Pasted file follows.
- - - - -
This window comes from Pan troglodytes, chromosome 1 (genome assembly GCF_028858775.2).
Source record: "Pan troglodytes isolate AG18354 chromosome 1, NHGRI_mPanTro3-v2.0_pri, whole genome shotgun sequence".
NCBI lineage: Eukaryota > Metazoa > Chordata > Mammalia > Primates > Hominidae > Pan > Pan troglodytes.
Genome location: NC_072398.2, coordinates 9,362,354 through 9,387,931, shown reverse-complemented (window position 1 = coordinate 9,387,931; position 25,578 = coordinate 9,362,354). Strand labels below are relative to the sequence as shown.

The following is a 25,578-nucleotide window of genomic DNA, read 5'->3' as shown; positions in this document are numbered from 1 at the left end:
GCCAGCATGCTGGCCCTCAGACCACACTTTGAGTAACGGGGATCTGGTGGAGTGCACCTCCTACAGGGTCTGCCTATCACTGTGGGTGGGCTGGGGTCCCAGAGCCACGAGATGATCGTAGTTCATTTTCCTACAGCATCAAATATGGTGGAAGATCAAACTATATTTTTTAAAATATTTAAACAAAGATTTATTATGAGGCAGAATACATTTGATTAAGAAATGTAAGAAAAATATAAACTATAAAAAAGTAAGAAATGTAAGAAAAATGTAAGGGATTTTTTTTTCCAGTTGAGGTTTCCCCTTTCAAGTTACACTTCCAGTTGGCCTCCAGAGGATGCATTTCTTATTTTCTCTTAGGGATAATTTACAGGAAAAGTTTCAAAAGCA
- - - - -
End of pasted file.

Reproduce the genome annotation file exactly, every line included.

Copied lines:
This window comes from Pan troglodytes, chromosome 1 (genome assembly GCF_028858775.2).
Source record: "Pan troglodytes isolate AG18354 chromosome 1, NHGRI_mPanTro3-v2.0_pri, whole genome shotgun sequence".
NCBI lineage: Eukaryota > Metazoa > Chordata > Mammalia > Primates > Hominidae > Pan > Pan troglodytes.
Genome location: NC_072398.2, coordinates 9,362,354 through 9,387,931, shown reverse-complemented (window position 1 = coordinate 9,387,931; position 25,578 = coordinate 9,362,354). Strand labels below are relative to the sequence as shown.

The following is a 25,578-nucleotide window of genomic DNA, read 5'->3' as shown; positions in this document are numbered from 1 at the left end:
GCCAGCATGCTGGCCCTCAGACCACACTTTGAGTAACGGGGATCTGGTGGAGTGCACCTCCTACAGGGTCTGCCTATCACTGTGGGTGGGCTGGGGTCCCAGAGCCACGAGATGATCGTAGTTCATTTTCCTACAGCATCAAATATGGTGGAAGATCAAACTATATTTTTTAAAATATTTAAACAAAGATTTATTATGAGGCAGAATACATTTGATTAAGAAATGTAAGAAAAATATAAACTATAAAAAAGTAAGAAATGTAAGAAAAATGTAAGGGATTTTTTTTTCCAGTTGAGGTTTCCCCTTTCAAGTTACACTTCCAGTTGGCCTCCAGAGGATGCATTTCTTATTTTCTCTTAGGGATAATTTACAGGAAAAGTTTCAAAAGCA